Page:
Saturday, July 11, 2015

New record found for Cecil Oscar Werst

Dear Grandfather Cecil,
Today you remain an enigma to most of your descendants who now number 22. Are you surprised at that number? Not bad for dying at age 27. As far as we know, there is no living person remaining who met you. You are so much a part of our genetic make-up but we really do not know you very well. We always thought your daughter Betty looked like you. Your grandson, Ron Pearce, plays banjo like you did. I'm named for you. Still we would like to know more about you.

Cecil Oscar Werst
b. 16 March 1900 Valley Falls, Kansas
d. 24 October 1927 Spokane, Washington
We generally feel that we have found every record that mentions you, census records, marriage record, death record... including the 1900 census where you are listed as a two month old girl living in Rock Creek Township, Jefferson County, Kansas.

Lines 55-64 Family of Louis Werst including
Cecil O, daughter, white, female, born Mar 1900.
"United States Census, 1900," database with images, FamilySearch ( : accessed 10 July 2015), Kansas > Jefferson > ED 78 Rock Creek Township Meriden city > image 12 of 35; citing NARA microfilm publication T623 (Washington, D.C.: National Archives and Records Administration, n.d.).
In the 1910 census, you are living with your parents and six siblings in the Belma District of Yakima County Washington. Your father and three older brothers are working building houses, your Dad is the contractor and the others carpenters. You are among the youngest of three who are still in school.

Life changed dramatically for your family with your father's death 23 November 1916. Suddenly, school days were over and you had to support your mother and younger brother Alvin. Your older brothers were either married and supporting their own families or would soon be serving in the Army. I'm sure those were difficult days for you.

Luckily for us, they led to my sister Peg's latest find... an employment application for the Northern Pacific Railway Company in Pasco, Washington. Many thanks to for including the U. S., Northern Pacific Railway Company Personnel Files, 1890-1963 records in their online collections. Their shaking leaves pointed the way. We would have never thought to look for you in these records.

You were just 18 when you filled out the application, listing your birthplace as Kansas City, Kansas and back dating your birth to March 1899.The application includes your signature and describes you as being 5' 8" in height, weighing 140 pounds with 'MB' hair presumably medium brown and blue eyes. A comment is written on the margin that you are "under draft age."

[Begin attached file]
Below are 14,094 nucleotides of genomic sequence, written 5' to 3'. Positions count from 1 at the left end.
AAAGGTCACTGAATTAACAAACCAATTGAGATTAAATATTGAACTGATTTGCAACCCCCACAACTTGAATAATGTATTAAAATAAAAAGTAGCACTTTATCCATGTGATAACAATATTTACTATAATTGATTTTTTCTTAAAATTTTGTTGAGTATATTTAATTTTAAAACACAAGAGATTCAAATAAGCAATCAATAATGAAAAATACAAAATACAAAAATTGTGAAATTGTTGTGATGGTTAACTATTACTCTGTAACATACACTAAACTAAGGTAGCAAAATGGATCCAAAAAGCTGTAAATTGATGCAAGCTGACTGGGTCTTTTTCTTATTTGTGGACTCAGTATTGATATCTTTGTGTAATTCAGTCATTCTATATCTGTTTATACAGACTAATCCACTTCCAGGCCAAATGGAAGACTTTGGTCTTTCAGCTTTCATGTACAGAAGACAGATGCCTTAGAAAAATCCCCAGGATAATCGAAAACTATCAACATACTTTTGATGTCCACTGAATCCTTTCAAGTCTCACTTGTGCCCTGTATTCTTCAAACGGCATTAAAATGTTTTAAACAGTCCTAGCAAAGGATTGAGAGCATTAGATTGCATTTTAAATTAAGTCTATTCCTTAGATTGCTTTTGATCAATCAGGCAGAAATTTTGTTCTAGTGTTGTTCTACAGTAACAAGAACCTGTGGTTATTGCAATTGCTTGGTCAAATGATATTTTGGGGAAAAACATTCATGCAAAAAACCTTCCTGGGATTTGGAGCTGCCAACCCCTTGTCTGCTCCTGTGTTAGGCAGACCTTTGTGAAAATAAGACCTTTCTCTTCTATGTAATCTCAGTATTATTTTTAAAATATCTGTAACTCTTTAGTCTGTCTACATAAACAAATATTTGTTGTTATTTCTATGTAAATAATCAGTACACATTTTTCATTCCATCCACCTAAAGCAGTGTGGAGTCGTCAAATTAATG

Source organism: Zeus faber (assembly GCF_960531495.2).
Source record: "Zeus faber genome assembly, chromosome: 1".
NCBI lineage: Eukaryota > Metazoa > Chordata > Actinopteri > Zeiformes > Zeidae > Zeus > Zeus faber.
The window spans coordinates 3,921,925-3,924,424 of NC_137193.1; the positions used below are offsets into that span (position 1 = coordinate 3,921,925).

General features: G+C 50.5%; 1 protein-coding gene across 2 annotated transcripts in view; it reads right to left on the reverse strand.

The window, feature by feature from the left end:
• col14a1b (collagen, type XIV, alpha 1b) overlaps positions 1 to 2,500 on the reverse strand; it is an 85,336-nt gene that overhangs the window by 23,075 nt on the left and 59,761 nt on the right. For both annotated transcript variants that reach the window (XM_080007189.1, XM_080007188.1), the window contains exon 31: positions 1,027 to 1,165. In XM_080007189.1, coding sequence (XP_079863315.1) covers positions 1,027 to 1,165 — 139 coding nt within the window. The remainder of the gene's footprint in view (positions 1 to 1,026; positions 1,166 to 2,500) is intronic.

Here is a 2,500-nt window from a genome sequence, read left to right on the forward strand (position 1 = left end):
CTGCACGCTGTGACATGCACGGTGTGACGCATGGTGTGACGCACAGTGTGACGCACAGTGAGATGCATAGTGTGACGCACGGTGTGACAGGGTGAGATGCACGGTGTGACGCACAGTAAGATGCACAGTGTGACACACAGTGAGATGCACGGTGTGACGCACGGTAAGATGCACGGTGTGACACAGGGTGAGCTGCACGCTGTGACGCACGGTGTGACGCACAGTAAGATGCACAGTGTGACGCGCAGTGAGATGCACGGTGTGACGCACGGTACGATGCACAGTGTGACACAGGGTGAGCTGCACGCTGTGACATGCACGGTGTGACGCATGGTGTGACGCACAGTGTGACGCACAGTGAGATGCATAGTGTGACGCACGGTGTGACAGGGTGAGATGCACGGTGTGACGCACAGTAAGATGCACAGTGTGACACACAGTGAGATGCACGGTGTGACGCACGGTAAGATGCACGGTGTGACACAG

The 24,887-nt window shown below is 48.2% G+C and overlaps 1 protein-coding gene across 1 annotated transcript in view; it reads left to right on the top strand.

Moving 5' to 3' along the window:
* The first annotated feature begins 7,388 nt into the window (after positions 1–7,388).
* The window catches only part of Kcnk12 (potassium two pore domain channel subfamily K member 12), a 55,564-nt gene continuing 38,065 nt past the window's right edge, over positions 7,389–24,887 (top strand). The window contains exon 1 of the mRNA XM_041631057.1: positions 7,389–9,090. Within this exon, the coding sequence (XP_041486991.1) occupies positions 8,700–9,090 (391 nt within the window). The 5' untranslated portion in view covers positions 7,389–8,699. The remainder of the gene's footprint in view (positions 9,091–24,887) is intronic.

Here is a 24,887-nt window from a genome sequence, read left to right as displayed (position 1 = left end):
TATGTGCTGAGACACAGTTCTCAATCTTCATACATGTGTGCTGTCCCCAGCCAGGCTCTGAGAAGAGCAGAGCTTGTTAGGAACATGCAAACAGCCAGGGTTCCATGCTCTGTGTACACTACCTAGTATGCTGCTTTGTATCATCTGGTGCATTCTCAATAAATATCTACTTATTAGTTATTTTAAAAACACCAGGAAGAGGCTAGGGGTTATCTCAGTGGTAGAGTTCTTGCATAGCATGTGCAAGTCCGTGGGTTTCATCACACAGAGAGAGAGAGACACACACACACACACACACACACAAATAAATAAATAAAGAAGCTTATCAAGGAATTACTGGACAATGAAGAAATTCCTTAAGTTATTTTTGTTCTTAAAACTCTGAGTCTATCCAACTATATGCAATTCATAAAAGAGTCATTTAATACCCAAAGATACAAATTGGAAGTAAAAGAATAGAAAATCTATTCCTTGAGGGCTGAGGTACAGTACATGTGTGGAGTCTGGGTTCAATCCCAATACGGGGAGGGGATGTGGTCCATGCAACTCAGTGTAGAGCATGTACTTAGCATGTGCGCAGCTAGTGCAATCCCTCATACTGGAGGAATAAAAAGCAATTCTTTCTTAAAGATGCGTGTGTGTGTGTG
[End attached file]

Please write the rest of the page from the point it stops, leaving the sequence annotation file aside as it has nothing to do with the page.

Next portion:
Cecil holding baby daughter Betty circa July 1926
probably Spokane, Washington
The only other document that provides a physical description is your World War I draft registration card. The signature is recognizably the same as on the employment application. However, the description lists you as stout, with light gray eyes and light brown hair. The only photograph we have that shows a nearly full torso does not give the impression you were stout but I suppose those details were subjective to the registrar.

This latest record gives us hope that there will still be other parts of your life revealed to us. Hats off to Peg and for this latest find.


Friday, July 10, 2015

Dear Grandmother Newton,
Another of your great great granddaughters, Flora Dunlap Long, wondered about the origin of the Brown in your daughter, Helen Brown Newton's name. We, of course, wish we could ask you. Barring that, I will share my supposition.

Mary "Molly" Elizabeth (Clarke) Newton
b. 24 January 1847 White Lake, Michigan
d. 29 January 1929 Salem, Oregon
I believe that our great grandmother, Helen Brown (Newton) Cone, was named for your first cousin, Helen Marcia Hart, daughter of your maternal Aunt, Mary Crosby (Hornell) Hart. Helen, because of her marriage to Frank A. Brown, would have been known as Helen Brown when your daughter was born October 1, 1870.

Helen Brown (Newton) Cone
b. 1 October 1870 White Lake, Michigan
d. 20 January 1950 Coulee Dam, Washington
Your mother, Lydia (Hornell) (Ford) Clarke, and Mary Crosby (Hornell) Hart were among the five known children born to George and Sarah (Thacher) Hornell. Their brothers, George Thompson Hornell, William Duncan Hornell and Hastings Hornell, all died before they were 30 leaving no known descendants. The sisters were close though separated by distance.

Lydia (Hornell) (Ford) Clarke
b. 4 November 1819 Hornellsville, New York
d. 1 February 1893 Worthington, Minnesota
Mary Crosby (Hornell) Hart
b. 4 April 1824 perhaps Hornellsville, New York
d. 10 November 1875 Cleveland, Ohio
As the oldest child of Albert and Mary Hart, Helen was very aware of what was happening when her father went to serve as a surgeon with the 41st Ohio Infantry. In less than six months, half of the regiment was killed or wounded at the Battle of Shiloh. The letters Albert wrote home must have been filled with the gruesome details. Today, we can read about Helen's feelings during courtship, her early marriage, her relationship with her mother and news from the Civil War as her diary was donated to the Schlesinger Library at Radcliffe College presumably by her brother, Albert Bushnell Hart, long time Professor of History at Harvard. I haven't yet read her entries but several authors have quoted from them in their own books.

Helen Marcia (Hart) (Brown) Wright